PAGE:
Here, third-party plaintiffs argue that the record contains sufficient facts to support the theory that third-party plaintiffs and third-party defendant are clearly joint tortfeasors because the negligent acts of each tortfeasor caused a single injury. That conclusory statement, however, does not provide the court with a sufficient factual basis to conclude there is a plausible basis for a claim that third-party defendant is a joint tortfeasor. The assertion that third-party defendant is a joint tortfeasor because he owned the vehicle that plaintiff was driving and the vehicle did not have lights does not provide the court with sufficient facts to conclude that there is a plausible basis for third-party plaintiffs' claim for contribution. Third-party plaintiffs argue that there is a right of contribution "where the jury finds that -- despite the fact that [third-party defendant's] vehicle lacked lights -- [third-party plaintiff, May] still should have seen it and taken care to avoid the accident." Third-Party Pls.' Supp. Br. (Docket No. 80 at 6). If the jury made that finding, however, the alleged negligence of third-party defendant did not cause the harm to plaintiff -- rather the harm was caused by third-party plaintiff May who could have avoided the accident. In other words, either the lack of lights caused the accident or May, who could still see the vehicle despite the lack of lights, did not take care to avoid the accident. The facts as pled continue to reflect that it was either third-party defendant or third-party plaintiffs that should be liable, but not both.
Unlike Garcia where there were facts sufficient to support a claim that the alleged negligence of the third-party plaintiff and the third-party defendant each caused harm to the plaintiff and the negligence could not be apportioned, the facts here do not support a claim that the alleged negligence of third-party plaintiff and third-party defendant contributed to a single harm. Rather, as noted, the facts pled by third-party plaintiffs show that only the alleged negligence of third-party defendant caused the harm. Under those circumstances, the court cannot conclude that there is a plausible claim for contribution. Ashcroft v. Iqbal, 129 S.Ct. 1937, 1949 (2009).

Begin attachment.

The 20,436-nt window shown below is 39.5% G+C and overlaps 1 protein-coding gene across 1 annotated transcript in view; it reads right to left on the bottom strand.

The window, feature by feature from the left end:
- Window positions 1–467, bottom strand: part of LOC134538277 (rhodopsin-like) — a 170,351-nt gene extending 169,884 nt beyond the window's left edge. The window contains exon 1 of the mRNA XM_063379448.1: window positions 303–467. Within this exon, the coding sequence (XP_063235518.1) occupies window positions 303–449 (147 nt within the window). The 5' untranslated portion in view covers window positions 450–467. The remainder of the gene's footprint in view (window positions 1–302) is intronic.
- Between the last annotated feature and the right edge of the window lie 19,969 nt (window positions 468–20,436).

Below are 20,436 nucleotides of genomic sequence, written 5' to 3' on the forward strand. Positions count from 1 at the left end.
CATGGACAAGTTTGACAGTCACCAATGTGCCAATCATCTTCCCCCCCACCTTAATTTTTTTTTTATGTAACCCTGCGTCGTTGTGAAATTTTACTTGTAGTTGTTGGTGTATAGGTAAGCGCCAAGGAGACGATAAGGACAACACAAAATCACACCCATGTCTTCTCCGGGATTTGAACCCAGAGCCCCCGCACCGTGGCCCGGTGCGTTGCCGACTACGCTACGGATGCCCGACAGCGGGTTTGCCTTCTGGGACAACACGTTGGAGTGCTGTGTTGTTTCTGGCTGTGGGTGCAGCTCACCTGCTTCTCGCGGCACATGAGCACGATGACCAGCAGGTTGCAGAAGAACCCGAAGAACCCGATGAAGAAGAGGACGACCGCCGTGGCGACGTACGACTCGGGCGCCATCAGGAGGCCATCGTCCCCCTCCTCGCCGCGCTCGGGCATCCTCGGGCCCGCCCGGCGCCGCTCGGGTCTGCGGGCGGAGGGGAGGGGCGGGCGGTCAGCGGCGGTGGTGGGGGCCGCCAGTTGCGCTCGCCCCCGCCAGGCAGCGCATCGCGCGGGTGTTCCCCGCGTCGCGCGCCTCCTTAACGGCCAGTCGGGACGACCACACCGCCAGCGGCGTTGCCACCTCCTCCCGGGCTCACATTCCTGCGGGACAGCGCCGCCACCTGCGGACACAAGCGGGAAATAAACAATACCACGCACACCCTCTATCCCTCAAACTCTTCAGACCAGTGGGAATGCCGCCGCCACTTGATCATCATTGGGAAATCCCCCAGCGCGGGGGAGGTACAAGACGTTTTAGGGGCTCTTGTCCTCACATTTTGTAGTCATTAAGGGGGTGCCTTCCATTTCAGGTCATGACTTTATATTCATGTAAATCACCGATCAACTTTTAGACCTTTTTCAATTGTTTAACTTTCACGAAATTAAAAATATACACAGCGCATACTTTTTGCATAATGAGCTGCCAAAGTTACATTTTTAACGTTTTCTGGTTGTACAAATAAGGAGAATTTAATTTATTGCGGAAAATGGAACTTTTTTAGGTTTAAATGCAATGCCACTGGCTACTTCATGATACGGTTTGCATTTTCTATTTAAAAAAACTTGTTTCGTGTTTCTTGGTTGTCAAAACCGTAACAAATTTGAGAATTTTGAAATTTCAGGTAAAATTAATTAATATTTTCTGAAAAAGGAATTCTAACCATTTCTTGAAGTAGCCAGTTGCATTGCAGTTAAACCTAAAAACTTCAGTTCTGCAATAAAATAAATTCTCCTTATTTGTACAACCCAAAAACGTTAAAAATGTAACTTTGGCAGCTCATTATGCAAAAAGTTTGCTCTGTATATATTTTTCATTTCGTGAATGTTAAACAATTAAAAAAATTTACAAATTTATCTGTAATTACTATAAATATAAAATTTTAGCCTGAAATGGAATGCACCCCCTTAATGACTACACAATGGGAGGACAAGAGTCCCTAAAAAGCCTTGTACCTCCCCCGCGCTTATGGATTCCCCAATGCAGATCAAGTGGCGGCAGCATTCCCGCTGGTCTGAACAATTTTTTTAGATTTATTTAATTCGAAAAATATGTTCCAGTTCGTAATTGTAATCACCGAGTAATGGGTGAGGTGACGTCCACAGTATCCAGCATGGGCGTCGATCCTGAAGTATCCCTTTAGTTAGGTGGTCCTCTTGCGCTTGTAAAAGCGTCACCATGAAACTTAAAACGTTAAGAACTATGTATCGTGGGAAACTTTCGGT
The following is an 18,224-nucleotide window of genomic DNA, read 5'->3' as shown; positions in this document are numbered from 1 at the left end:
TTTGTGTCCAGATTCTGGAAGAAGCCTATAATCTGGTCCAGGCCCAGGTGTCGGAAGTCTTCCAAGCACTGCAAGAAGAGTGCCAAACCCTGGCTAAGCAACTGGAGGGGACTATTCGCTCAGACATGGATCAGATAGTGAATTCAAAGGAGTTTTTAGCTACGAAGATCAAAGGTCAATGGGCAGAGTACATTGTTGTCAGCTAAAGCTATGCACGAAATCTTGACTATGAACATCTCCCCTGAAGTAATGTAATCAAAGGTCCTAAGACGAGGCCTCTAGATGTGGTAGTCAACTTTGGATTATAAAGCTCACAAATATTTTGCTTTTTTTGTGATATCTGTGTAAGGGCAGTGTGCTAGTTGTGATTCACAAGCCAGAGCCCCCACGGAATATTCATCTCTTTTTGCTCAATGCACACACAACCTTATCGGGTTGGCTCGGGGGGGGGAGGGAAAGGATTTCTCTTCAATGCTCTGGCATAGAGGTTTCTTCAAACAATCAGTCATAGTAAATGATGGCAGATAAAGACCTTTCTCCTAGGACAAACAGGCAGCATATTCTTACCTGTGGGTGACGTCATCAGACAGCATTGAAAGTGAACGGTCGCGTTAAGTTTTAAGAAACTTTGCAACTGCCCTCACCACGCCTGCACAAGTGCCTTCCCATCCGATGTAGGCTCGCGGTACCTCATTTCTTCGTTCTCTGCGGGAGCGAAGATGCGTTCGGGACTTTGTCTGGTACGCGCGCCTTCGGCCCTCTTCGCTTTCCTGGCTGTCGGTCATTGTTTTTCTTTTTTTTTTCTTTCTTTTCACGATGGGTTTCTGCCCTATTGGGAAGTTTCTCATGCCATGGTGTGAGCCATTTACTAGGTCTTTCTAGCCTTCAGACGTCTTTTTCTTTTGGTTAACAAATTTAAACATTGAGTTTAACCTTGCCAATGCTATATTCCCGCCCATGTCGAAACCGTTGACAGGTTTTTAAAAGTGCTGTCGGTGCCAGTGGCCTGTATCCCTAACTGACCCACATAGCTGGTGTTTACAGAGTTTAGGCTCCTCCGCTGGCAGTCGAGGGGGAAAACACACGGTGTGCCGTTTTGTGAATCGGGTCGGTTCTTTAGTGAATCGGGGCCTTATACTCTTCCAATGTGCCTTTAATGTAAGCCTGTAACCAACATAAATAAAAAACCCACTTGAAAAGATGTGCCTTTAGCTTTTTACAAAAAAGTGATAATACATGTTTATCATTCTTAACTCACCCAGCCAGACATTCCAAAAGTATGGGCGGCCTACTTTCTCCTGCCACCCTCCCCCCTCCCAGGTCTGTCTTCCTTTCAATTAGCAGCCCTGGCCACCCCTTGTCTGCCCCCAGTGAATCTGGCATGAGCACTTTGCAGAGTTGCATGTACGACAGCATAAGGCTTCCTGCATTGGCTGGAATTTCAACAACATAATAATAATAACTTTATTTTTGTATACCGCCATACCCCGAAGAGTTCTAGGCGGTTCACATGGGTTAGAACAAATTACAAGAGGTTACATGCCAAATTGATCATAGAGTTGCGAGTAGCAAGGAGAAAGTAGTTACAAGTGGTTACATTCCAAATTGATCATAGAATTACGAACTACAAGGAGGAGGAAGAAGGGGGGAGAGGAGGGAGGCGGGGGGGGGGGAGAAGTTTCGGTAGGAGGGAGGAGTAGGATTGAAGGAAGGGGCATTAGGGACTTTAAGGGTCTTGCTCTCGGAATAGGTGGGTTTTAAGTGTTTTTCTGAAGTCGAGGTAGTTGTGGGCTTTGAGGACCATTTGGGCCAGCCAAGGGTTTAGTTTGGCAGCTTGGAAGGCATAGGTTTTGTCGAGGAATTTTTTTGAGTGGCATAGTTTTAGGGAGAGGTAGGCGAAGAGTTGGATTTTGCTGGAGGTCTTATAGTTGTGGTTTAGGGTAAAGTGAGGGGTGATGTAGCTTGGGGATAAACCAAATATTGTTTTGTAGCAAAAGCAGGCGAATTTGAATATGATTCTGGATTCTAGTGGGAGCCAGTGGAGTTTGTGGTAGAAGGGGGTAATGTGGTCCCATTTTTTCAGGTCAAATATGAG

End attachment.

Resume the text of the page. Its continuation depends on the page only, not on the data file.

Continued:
Third-party plaintiffs' reliance on Roberts v. Green Ridge Nursing Home, No. 3:CV-06-0303, 2007 WL 1314871 (M.D. Pa. 2007, May 4, 2007), for the proposition that they have a proper claim under Rule 14 is not persuasive. The court's statement in Roberts that "a plain reading of Rule 14 provides that the Green Ridge Defendants may file a third-party complaint against the United States, as the United States 'may be liable' to the Green Ridge Defendants 'for all or part' of Ms. Roberts' claim against them," Id. at *4, cannot be taken out of the context of that case. In Roberts, the plaintiff's mother was admitted into the Green Ridge Nursing Home and treated by Dr. Mirza, an employee of the United States. The court found that the Green Ridge defendants and Dr. Mirza shared a collective duty to treat the plaintiff's deceased mother and it was impossible to separate the alleged damages between the third-party plaintiff and the third-party defendant. Here, the court cannot find sufficient facts in the third-party complaint to conclude that it is plausible that third-party plaintiffs and third-party defendant shared a collective duty to plaintiff or that the negligence of each caused a single injury.
Third-party plaintiffs failed to provide the court with any new facts from which the court could conclude that it is plausible that third-party plaintiffs have a basis for the derivative liability of third-party defendant. "The mere allegation that the third-party defendant is or may be liable to plaintiff will not sustain the complaint." 6 CHARLES ALAN WRIGHT, ARTHUR R. MILLER & MARY KAY KANE, FEDERAL PRACTICE AND PROCEDURE §1455 at 434 (2d ed. 1990).*fn2
With respect to the motion to reconsider, third-party plaintiffs did not argue that there was an intervening change in controlling law or new evidence exists that was not previously available. Because the court is not convinced of a need to correct a clear error of law or to prevent manifest injustice in this matter, third-party plaintiffs' motion to reconsider will be denied.*fn3
Joy Flowers Conti United States District Judge